2. In a heavy-bottomed sauce pan, melt the butter over medium-low flame add garlic and rosemary, saute just until the garlic is fragrant – about a minute.  Add the wine, raise the heat to medium and let simmer until it reduces by half.
  3. Lower the heat a bit, whisk in the cream, and let simmer till it reduces a just little bit.
  4. On a very low flame, add cheese a bit at a time, whisking steadily to incorporate.  Once all the cheese is incorporated, add pepper and transfer mixture to fondue pot.
  5. Light candle to keep fondue warm, stir occasionally.

Note: If martinis aren’t your drink, the fondue pairs well with sparkling wine, hard cider, or a slightly sweet sherry or port. Sparkling non-alcoholic cider is also delicious.

Christmas Morning Celebration – Smoked Ham and Skellig Bread Pudding

No Comments 23 December 2013

After weeks of anticipation, the full thrill of Christmas seems to happen in one short, giddy burst. The festivities zip along with whiplash speed, and by noon you’re ankle deep in wrapping paper and the kids are sliding toward a meltdown amped-up on holiday sweets. While visions of a well-mannered Christmas dinner may dance in your head, attempting to corral the happy chaos can feel pretty Grinch-y. Rather than fight the tumble of excitement, why not feed the fun while it’s happening? Let brunch be the new dinner, and make this savory bread pudding the centerpiece.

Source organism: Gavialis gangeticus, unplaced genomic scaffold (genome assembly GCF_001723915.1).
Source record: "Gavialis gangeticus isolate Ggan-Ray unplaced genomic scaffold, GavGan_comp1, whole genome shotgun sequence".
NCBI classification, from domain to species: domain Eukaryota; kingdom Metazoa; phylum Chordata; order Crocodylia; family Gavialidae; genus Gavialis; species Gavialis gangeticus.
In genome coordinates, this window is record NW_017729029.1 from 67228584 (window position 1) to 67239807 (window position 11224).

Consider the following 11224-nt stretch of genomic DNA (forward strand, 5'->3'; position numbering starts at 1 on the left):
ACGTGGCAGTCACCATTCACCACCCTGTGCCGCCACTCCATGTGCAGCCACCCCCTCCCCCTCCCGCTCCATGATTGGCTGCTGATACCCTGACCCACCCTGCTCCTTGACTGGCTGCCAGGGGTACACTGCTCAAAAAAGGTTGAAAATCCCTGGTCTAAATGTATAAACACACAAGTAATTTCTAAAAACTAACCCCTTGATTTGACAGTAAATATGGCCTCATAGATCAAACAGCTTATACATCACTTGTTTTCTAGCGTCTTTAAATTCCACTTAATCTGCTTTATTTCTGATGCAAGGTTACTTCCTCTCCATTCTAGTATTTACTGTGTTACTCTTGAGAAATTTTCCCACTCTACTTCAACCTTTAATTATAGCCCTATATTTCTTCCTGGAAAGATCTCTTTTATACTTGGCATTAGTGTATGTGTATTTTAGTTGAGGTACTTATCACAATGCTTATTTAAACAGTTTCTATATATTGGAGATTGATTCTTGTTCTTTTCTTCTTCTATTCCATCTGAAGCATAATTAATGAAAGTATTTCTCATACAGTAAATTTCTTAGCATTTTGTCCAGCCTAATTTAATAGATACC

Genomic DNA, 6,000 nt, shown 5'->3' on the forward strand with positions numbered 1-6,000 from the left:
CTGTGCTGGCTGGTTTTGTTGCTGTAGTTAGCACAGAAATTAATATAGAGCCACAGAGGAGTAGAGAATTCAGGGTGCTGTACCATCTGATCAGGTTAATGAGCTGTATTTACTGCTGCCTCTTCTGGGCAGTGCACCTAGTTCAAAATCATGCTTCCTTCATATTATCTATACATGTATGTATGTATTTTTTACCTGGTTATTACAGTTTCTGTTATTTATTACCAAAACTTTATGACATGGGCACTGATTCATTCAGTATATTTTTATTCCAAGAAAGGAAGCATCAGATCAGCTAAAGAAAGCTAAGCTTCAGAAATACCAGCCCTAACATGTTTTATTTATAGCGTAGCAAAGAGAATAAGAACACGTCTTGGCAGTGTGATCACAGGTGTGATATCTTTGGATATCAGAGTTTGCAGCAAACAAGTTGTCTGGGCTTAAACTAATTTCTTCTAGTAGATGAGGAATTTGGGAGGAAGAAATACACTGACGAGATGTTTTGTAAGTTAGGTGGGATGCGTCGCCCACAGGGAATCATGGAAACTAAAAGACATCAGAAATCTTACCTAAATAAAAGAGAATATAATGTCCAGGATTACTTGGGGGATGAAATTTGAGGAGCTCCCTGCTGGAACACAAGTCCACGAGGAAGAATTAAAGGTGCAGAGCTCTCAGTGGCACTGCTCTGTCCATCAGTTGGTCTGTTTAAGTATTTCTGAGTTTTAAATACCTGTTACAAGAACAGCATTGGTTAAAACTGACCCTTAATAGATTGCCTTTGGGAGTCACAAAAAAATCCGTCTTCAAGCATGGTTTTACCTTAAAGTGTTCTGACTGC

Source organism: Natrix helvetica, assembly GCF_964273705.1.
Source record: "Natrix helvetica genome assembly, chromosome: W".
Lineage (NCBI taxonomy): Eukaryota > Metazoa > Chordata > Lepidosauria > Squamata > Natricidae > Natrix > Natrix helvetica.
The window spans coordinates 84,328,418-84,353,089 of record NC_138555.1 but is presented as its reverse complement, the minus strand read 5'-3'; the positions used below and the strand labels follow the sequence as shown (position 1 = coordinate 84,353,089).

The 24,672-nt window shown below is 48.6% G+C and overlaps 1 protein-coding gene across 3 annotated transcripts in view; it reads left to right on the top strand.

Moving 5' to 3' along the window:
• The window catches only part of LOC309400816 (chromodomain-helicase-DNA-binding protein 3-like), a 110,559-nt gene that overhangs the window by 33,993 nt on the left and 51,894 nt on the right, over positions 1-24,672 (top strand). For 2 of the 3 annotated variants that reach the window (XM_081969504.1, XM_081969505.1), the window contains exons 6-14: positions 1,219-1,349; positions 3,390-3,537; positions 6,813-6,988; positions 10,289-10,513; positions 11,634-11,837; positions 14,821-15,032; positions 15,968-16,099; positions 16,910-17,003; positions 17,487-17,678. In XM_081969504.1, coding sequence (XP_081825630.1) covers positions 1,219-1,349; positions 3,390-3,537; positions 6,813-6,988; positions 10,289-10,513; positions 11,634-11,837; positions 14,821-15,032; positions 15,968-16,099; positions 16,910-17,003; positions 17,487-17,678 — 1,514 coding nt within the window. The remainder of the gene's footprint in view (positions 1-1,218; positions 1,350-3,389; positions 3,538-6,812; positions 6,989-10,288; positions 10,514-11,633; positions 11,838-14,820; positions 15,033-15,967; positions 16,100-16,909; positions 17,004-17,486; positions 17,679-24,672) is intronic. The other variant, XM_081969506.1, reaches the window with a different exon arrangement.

A heavenly hybrid of bread-and-butter pudding and French pain perdu, this dish is perfect do-ahead fare. While Santa is busy wrapping the X-Box, a designated elf can easily assemble and refrigerate the unbaked pudding the night before. When Christmas Day dawns, just slip the dish into the oven and bake till it’s custardy and nicely browned. Add a bright citrus salad of blood oranges, navels and mint, a pot of French Roast for the adults and cocoa for the kids (and whipped cream for all), and you’ve got a simply delicious way to celebrate.
For the pudding: (An adaptation of a recipe from chef David Tanis)

  • 2  - 8-oz day-old baguettes, cut in 1/2-inch slices
  • 6 tablespoons Kerrygold Unsalted Butter, room temperature
  • 1 package Kerrygold Skellig Cheese, grated
  • 1/3 pound smoked ham, diced
  • 3 cups half-and-half
  • 4 large eggs
  • Salt and freshly ground pepper to taste
  • Pinch nutmeg
  • 1/4 cup snipped chives, (optional)
  1. Lightly coat the interior of a rectangular baking dish with butter